As Myspace and Friendster can readily attest, being the first at something in the online space does not guarantee market dominance.
Travelocity, when it emerged from Sabre in 1996, pioneered the online travel agency (OTA) space. But in the 16 years since, it has fallen sharply behind its competitors in terms of online traffic.
Presumably, it has also fallen behind in revenue, though as one of the four major OTAs that is not public, it does not disclose its financial results.
Despite the deterioration of is market share, Travelocity’s leaders, along with several industry analysts, say the OTA is on an upward trajectory under the leadership of CEO Carl Sparks, who recently celebrated his first anniversary on the job.
Sparks, the former president of Gilt Groupe, also spent time at Expedia and Hotels.com. Now, his mission is to refocus Travelocity.
“We are very selective about where to place our bets,” Sparks said. “We want to do fewer things but do them really well.”
The “things” of which he speaks include increasing Travelocity’s sales of hotel products and packaged vacations and strengthening its position in the mobile and tablet space. And, yes, it also includes bringing back Travelocity’s iconic “Roaming Gnome” mascot.
One of the first decisions Sparks made after arriving at Travelocity was to not let the company rest on its laurels as the first Web enterprise to enable consumers to book travel online. It was a novel idea in 1996 that many wonks thought would mean the end of traditional travel agents.
The proposition was not unique for long. By 2000, Travelocity faced stiff competition from new players Expedia.com, originally backed by Microsoft’s deep pockets, and Orbitz.com, which the airlines were just launching in what eventually proved to be a quixotic attempt to protect their flank.
Sixteen years later, both have surpassed Travelocity in online traffic, as has Priceline.com.
Recent data from Compete, a website traffic-measurement firm, shows that in terms of unique visitors, Travelocity and Orbitz have essentially taken turns occupying the bottom rung for most of the last year and a half. The data also show that Travelocity’s traffic actually topped Priceline’s in June 2010 but has since fallen sharply below it.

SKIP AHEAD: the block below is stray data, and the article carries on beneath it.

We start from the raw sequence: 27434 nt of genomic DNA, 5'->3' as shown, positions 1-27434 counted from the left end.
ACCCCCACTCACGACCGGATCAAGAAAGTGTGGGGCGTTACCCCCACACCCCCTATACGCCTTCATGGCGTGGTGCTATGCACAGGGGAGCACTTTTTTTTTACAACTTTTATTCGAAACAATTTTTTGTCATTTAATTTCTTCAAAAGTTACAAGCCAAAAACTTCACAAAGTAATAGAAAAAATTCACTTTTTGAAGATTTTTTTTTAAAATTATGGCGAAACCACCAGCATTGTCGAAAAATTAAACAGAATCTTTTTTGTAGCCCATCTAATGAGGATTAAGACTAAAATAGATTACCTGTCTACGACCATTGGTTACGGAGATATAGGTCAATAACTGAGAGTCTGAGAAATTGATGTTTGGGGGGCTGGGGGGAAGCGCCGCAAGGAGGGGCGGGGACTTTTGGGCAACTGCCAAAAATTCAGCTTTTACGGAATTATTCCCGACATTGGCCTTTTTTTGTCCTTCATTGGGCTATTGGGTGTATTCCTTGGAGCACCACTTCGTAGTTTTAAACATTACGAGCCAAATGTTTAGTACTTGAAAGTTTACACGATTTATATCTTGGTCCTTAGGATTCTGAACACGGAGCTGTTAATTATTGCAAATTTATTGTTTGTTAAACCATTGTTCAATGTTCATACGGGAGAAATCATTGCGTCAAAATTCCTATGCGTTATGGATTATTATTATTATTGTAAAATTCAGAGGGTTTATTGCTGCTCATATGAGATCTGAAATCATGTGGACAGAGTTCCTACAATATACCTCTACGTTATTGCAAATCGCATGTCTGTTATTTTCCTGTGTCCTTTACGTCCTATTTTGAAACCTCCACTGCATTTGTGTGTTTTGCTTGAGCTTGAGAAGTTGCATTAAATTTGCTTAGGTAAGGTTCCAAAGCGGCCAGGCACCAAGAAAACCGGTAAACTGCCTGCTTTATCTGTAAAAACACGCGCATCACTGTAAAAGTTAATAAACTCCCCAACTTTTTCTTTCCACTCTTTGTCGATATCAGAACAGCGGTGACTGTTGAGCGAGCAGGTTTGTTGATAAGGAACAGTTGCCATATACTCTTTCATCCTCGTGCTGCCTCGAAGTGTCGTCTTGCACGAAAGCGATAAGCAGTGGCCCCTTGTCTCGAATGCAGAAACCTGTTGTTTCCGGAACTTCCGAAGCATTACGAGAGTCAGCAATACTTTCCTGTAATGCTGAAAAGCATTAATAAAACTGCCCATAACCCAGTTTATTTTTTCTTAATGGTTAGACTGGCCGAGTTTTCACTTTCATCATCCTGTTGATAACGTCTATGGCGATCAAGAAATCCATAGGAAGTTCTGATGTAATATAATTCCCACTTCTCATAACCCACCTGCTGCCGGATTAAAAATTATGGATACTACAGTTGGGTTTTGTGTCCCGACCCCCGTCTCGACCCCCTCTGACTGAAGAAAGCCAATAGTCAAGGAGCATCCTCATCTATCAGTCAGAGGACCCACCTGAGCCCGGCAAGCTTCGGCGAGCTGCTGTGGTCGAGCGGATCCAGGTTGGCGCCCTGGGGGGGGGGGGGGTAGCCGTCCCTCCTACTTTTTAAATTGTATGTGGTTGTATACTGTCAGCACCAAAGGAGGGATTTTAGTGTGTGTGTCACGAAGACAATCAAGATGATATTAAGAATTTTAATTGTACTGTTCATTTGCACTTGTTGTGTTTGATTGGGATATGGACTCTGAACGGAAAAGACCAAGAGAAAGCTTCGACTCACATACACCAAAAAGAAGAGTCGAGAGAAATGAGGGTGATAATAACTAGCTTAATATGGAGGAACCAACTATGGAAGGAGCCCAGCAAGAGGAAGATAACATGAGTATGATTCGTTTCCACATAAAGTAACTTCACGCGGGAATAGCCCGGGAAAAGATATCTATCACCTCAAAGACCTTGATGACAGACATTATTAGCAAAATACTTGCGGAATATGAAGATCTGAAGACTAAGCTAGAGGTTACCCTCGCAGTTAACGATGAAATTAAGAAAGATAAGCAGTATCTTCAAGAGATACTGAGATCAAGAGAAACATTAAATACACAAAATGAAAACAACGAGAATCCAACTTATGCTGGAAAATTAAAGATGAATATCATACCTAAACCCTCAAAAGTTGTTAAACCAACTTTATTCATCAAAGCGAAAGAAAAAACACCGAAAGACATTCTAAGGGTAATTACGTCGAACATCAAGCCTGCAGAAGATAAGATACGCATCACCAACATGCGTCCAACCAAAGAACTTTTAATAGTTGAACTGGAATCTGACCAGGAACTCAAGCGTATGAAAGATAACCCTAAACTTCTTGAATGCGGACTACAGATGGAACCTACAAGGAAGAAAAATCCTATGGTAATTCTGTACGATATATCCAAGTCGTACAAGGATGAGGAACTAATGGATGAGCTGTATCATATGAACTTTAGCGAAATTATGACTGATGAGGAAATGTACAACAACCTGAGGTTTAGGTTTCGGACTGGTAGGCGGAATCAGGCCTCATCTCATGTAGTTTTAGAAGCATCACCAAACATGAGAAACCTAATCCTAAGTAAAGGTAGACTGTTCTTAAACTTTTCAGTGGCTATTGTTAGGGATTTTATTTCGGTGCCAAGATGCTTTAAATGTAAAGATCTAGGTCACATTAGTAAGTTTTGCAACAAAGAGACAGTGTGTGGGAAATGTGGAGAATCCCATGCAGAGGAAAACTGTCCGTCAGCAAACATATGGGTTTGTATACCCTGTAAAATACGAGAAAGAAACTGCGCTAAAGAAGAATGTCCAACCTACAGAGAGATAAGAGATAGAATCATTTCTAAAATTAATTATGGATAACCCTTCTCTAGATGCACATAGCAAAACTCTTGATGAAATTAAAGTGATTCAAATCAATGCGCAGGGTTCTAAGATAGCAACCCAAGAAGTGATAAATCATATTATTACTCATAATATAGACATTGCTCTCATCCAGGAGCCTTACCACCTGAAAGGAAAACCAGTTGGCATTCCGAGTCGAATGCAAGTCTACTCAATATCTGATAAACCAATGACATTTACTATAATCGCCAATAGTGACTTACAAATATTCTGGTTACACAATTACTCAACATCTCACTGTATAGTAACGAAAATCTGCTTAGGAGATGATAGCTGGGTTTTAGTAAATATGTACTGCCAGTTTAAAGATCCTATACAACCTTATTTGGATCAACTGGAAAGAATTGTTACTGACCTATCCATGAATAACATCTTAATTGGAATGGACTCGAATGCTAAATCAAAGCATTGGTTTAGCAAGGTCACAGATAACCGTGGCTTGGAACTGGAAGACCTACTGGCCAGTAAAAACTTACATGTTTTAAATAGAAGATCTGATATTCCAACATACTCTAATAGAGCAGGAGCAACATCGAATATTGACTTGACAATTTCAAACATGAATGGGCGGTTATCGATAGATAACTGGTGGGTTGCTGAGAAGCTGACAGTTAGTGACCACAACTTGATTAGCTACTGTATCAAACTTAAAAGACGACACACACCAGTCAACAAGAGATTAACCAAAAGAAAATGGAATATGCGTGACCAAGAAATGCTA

Hitwise, which tracks Internet usage, found that during this past April, Expedia had nearly 42.3 million unique visitors, the most of the four major OTAs, accounting for a 35.5% share of the market (see chart).
Priceline.com followed, with a 27% share. Orbitz came in third, with a 19.9% share, and Travelocity was last, with 17.5% of the market.
These numbers are not lost on Sparks. In an interview with Travel Weekly, he focused on several areas where he believes the OTA needs to improve. So far, he said, the changes are working.
“The bottom line is we are seeing growth again,” Sparks said. “In the first quarter this year, we grew in our Asia business, our North America business and our Europe business — in all three markets, positive transaction growth. That’s the first time we’ve seen that in a long time.”
To get there, Sparks first made some behind-the-scene changes, such as adding management leadership with e-commerce experience. He also consolidated the staff, closing Travelocity’s New York and San Francisco offices and bringing everyone under the same roof in the Dallas area.
“It’s a turnaround situation,” said industry analyst Henry Harteveldt. “Carl got there, and lot of what he has to focus his attention on is behind the scenes ... on being a good leader and getting the management situation stabilized and helping to create a culture where there is more collaboration.”
Harteveldt, principal of Atmosphere Research Group, said that Sparks came with the right kind of credibility, perspective and experience to lead Travelocity forward, but he added that it will be a challenge.
“Travelocity’s descent happened a long time ago,” Harteveldt said.